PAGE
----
The Ukrainian Secret Service (SSU) today announced the arrest of a hacker known as Sanix, responsible for selling billions of stolen credentials on telegram networks and hacking forums.
The SSU states that Sanix was arrested in Ivano-Frankivsk, a city in western Ukraine. Officials have not provided a name for the hacker.
Sanix has a long history of working on underground hacking sites, where he was first spotted as far back as 2018.
The person was what would be considered a data broker by security experts. He obtained leaked data from compromised companies and stored the information in vast lists of usernames and passwords.
Then Sanix would resell the data to other underground cybercrime threat actors such as spam groups, password crackers, account hijackers and brute-force botnets operators.
Sanix, who also worked on Telegram under Sanixer ‘s username, is responsible for initially compiling a collection of user and password combos called Collection # 1, # 2, # 3, # 4, # 5, Antipublic, and others. These collections contained terabytes of data, and billions of unique combinations of username-passwords.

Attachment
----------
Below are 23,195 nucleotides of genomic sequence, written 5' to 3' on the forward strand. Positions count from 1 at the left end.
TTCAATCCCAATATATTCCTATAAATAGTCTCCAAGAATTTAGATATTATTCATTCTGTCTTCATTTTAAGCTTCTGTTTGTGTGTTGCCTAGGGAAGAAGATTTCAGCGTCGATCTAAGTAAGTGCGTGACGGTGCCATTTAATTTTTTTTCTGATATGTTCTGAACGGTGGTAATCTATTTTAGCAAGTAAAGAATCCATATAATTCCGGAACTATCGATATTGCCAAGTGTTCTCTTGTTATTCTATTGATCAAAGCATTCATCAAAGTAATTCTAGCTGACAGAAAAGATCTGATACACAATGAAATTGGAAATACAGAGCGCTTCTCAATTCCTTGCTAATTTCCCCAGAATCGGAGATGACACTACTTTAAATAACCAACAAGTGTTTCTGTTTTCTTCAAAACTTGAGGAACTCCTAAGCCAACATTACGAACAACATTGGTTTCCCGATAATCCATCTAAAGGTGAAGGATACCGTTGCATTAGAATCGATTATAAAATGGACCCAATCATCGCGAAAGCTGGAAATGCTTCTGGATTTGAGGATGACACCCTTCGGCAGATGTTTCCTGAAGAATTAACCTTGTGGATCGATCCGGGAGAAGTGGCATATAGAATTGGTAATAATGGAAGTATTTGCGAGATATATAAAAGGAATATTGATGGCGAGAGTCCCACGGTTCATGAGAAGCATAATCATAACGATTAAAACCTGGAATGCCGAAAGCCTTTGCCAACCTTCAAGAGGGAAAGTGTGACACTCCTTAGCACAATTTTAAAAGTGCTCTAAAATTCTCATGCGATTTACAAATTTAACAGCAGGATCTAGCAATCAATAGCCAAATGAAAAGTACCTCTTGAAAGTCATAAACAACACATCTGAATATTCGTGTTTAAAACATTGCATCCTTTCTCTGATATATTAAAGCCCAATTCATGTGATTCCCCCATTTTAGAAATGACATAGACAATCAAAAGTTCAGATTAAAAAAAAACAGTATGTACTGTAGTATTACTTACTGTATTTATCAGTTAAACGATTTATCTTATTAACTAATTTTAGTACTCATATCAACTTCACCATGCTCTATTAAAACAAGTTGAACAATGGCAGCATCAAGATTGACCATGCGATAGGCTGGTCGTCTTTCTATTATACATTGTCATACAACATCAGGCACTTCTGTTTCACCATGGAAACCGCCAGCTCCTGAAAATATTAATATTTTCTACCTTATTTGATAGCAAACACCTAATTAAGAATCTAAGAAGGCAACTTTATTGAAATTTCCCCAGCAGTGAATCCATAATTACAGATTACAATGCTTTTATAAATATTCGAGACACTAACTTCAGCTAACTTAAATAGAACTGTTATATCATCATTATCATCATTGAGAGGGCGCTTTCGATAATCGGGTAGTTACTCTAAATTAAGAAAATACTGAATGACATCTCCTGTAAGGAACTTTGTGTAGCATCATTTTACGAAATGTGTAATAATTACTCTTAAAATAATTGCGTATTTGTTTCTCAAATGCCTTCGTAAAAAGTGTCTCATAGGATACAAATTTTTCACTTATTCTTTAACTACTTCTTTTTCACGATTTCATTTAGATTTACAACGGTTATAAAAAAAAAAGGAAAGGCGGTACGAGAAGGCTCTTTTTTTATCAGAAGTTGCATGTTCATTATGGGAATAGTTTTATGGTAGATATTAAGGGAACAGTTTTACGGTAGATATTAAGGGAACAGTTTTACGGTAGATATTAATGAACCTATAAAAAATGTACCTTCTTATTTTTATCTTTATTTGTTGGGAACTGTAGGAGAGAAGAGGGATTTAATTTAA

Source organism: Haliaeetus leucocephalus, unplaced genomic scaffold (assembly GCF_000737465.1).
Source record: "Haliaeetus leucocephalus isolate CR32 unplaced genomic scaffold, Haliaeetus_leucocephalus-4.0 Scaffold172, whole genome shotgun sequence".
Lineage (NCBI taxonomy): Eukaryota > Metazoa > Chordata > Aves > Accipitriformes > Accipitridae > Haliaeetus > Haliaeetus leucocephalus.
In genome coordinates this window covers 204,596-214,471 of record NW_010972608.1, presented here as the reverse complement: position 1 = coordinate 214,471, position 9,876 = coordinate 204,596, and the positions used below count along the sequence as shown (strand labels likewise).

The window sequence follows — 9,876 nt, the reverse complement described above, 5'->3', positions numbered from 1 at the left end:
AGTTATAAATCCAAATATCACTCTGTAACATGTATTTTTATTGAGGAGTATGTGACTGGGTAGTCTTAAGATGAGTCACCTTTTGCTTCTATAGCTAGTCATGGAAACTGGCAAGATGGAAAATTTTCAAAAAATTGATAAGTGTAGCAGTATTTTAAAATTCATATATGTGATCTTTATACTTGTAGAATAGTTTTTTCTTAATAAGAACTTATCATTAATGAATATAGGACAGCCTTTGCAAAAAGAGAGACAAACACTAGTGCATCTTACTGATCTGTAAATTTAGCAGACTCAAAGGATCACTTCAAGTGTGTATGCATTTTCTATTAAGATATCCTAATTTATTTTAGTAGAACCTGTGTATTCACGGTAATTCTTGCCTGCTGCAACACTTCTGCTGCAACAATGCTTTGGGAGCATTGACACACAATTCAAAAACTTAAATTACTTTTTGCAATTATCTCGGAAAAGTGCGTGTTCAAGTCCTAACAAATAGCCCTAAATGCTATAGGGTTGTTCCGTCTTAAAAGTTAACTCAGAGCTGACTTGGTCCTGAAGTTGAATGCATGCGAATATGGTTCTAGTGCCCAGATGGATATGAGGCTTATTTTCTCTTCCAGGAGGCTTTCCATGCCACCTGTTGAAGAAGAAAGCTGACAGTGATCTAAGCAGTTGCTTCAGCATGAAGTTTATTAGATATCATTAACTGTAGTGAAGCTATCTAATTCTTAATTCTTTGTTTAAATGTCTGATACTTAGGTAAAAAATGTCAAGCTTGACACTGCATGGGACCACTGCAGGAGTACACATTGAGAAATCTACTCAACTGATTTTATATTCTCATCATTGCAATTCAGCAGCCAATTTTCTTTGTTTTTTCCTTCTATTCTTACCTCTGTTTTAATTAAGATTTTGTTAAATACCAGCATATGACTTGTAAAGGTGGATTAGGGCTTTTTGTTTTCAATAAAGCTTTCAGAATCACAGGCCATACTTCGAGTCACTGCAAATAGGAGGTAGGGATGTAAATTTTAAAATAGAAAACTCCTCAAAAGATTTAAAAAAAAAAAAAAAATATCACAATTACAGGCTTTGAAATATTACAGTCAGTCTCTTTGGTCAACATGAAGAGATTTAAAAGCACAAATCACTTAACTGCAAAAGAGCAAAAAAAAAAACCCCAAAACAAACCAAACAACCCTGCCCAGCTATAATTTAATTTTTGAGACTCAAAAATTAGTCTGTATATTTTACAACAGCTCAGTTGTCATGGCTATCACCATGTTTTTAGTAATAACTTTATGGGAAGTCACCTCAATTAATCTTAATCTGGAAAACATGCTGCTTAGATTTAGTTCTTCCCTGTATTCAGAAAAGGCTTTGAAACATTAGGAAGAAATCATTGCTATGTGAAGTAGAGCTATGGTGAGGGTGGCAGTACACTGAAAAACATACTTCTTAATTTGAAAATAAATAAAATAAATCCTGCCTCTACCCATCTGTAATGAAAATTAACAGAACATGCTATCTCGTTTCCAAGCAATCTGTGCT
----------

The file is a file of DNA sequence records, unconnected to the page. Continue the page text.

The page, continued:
For years, these collections have been sold out in private. Nonetheless, some of these collections leaked online after a dispute with another data broker — Azatej, the individual behind Infinity Black, a web platform for the sale of stolen accounts, according to threat intelligence company IntSights.
Around the time, in January 2019, despite being only a mixture of old hacked data, the Azatej / Sanix leaks attracted an insane amount of media attention, exposing the world to the idea of “combolists” — massive sets of old data, which has now become the commodity of a hacker. Collection # 1 has also got its own Wikipedia article today.
Azatej, who first leaked Collection # 1, and then the other items, was detained in Poland earlier this month as part of an operation by Europol against the Infinity Black web service.
In today’s press release, the SSU says it has found copies of Collection # 1 on Sanix ‘s computer, along with “at least seven similar stolen and corrupted password databases.”
In addition to gathering usernames and passwords, Ukrainian officials said the Sanix machine also stored information on bank card PIN codes, cryptocurrency wallets, PayPal account logins, and DDoS botnets.
SSU officials said after a house search they seized 2 TB of data, $3,000, and 190,000 Ukrainian hryvnias (~$7,000) from Sanix ‘s residence. Below is a video about the arrest of Sanix released by Ukrainian authorities today.